Blood clotting is a normal and important process in the body. It often occurs to repair injured blood vessels. According to the American Society of Hematology, the human body naturally dissolves blood clots after the internal injury has healed.

However, when clots don’t dissolve naturally, they may restrict normal blood flow to the heart, turning into a serious medical condition.

Common types of blood clots

The two major types of dangerous blood clots are called deep vein thrombosis (DVT) and pulmonary embolism. Though they share many similarities, they occur differently: A DVT develops in a blood vessel and reduces blood flow through the vessel, while embolism occurs when a piece of a blood clot becomes stuck in a blood vessel, obstructing the flow of blood.

Moreover, one can (and usually does) lead to another. In many cases, an embolism develops when a DVT in the leg veins travels to the lung and lodges itself there. This can happen suddenly or slowly over time.

The Centers for Disease Control and Prevention (CDC) states that as many as 100,000 Americans die each year from deep vein thrombosis (DVT) or pulmonary embolism, which is why it’s so important to know the warning signs.

Though symptoms can be sneaky, many people are able to identify them and seek medical attention to treat the clot.

Subtle signs you’re dealing with a dangerous clot

“Developing a DVT is considered a tip-off that a pulmonary embolism could follow,”  Alan Ackermann, DO, founder and medical director of Aventura Institute for Cardiovascular Wellness in Aventura, Florida told Everyday Health.

DVT signs to look for include:

  • Swelling
  • Pain
  • Redness
  • Warmth to the touch
  • Worsening leg pain when bending the foot
  • Leg cramps
  • Discoloration of skin

The most common signs and symptoms of pulmonary embolism, according to the National Heart, Lung, and Blood Institute are:

  • Shortness of breath
  • Chest pain
  • Unexplained cough
  • Rapid heart rate

Symptoms of smaller pulmonary embolisms may not be as obvious. These may include:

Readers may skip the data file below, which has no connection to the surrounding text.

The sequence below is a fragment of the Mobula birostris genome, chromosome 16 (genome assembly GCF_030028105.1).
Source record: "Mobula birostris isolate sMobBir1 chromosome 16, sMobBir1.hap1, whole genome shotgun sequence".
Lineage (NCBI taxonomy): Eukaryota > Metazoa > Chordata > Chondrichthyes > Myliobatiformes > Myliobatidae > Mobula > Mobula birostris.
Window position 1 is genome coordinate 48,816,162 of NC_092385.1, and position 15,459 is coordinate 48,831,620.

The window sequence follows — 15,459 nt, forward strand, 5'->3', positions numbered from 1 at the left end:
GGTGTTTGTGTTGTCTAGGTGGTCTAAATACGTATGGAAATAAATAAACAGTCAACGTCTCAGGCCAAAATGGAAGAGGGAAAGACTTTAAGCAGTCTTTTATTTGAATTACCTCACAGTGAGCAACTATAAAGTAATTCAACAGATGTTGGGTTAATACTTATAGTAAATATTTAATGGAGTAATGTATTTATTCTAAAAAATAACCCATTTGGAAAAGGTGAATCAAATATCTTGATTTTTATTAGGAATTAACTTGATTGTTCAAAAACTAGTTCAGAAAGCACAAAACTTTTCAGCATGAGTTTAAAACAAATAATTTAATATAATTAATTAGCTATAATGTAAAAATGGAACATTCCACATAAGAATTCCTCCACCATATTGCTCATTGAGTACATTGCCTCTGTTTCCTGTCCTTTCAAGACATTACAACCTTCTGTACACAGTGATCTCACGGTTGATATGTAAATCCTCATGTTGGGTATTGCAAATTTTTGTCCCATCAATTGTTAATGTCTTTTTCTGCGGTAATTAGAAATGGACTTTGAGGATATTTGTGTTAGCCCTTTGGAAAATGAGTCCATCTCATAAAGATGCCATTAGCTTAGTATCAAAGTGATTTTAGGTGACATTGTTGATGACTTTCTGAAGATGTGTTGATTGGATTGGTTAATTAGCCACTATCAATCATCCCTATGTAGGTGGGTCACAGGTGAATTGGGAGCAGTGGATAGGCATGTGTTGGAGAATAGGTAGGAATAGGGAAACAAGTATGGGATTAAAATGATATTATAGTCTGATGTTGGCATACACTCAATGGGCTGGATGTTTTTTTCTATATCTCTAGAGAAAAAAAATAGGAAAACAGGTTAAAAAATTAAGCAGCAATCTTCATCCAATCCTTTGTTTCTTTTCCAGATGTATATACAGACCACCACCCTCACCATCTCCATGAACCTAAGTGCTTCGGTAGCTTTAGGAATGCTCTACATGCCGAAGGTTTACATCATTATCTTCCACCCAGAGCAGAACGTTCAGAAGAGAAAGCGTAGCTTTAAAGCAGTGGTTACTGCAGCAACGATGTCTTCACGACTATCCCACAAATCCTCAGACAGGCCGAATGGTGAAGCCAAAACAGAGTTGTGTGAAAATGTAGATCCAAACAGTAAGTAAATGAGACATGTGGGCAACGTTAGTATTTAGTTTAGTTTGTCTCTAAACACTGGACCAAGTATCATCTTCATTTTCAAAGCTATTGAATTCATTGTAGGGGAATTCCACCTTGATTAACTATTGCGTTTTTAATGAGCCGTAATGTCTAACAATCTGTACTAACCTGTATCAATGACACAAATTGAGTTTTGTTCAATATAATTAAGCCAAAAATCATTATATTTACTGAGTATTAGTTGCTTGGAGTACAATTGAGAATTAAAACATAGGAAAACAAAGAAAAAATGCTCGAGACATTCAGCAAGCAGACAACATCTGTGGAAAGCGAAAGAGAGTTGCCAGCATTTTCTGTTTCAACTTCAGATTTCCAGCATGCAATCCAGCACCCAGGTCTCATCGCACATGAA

• Lightheadedness
  • Anxiety or dread
  • Passing out 
  • Rapid breathing
  • An irregular or rapid heartbeat 
  • Sweating 

Catching a clot early

There is, however, no need to live in fear of blood clotting. Keep in mind that, according to the American Society of Hematology, blood clots are among the most preventable types of blood conditions.

Staying active, taking all medicines your doctor prescribes, and maintaining a balanced diet are some of the most effective ways to prevent dangerous clotting.

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Stroke warning signs to remember

Stroke is the number five cause of death and a leading cause of disability in the United States, according to the Centers for Disease Control. There are two kinds of strokes: ischemic, which accounts for 87% and happens when a blood clot stops up a brain blood vessel or artery to the brain; and hemorrhagic, which is caused when a brain blood vessel breaks and results in bleeding inside or over the brain.

Major symptoms

  • Sudden numbness or weakness of the face, arm, or leg, especially on one side of the body
  • Sudden confusion, or trouble speaking or understanding
  • Sudden trouble seeing in one or both eyes
  • Sudden trouble walking, dizziness, loss of balance, or coordination
  • Sudden, severe headache with no known cause

Less frequent symptoms (but occur often in women)

  • Sudden onset of nausea, and vomiting
  • Brief loss of consciousness or fainting, confusion or convulsions
  • Sudden hiccups
  • Sudden face and limb pain
  • Sudden shortness of breath and chest pain

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